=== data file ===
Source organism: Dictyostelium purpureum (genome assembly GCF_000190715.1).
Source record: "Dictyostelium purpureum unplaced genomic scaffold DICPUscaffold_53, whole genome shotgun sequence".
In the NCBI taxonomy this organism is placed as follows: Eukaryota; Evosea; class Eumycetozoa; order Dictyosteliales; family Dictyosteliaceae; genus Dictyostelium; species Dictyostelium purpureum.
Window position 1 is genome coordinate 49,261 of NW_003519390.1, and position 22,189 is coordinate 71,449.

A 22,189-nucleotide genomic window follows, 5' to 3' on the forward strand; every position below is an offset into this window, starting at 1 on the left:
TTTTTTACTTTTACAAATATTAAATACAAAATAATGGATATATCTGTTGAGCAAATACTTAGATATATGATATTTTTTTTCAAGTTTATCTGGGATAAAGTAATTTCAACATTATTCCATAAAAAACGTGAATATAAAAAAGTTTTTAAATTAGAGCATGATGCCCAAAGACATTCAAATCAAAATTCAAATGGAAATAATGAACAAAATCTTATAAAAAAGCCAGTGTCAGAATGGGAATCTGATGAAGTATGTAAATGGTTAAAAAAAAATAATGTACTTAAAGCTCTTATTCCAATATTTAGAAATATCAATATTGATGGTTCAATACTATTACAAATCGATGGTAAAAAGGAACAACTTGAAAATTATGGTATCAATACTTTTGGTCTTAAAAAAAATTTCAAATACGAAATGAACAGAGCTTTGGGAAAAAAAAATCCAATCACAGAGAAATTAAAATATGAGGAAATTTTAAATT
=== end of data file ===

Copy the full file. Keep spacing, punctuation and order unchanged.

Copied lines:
Source organism: Dictyostelium purpureum (genome assembly GCF_000190715.1).
Source record: "Dictyostelium purpureum unplaced genomic scaffold DICPUscaffold_53, whole genome shotgun sequence".
In the NCBI taxonomy this organism is placed as follows: Eukaryota; Evosea; class Eumycetozoa; order Dictyosteliales; family Dictyosteliaceae; genus Dictyostelium; species Dictyostelium purpureum.
Window position 1 is genome coordinate 49,261 of NW_003519390.1, and position 22,189 is coordinate 71,449.

A 22,189-nucleotide genomic window follows, 5' to 3' on the forward strand; every position below is an offset into this window, starting at 1 on the left:
TTTTTTACTTTTACAAATATTAAATACAAAATAATGGATATATCTGTTGAGCAAATACTTAGATATATGATATTTTTTTTCAAGTTTATCTGGGATAAAGTAATTTCAACATTATTCCATAAAAAACGTGAATATAAAAAAGTTTTTAAATTAGAGCATGATGCCCAAAGACATTCAAATCAAAATTCAAATGGAAATAATGAACAAAATCTTATAAAAAAGCCAGTGTCAGAATGGGAATCTGATGAAGTATGTAAATGGTTAAAAAAAAATAATGTACTTAAAGCTCTTATTCCAATATTTAGAAATATCAATATTGATGGTTCAATACTATTACAAATCGATGGTAAAAAGGAACAACTTGAAAATTATGGTATCAATACTTTTGGTCTTAAAAAAAATTTCAAATACGAAATGAACAGAGCTTTGGGAAAAAAAAATCCAATCACAGAGAAATTAAAATATGAGGAAATTTTAAATT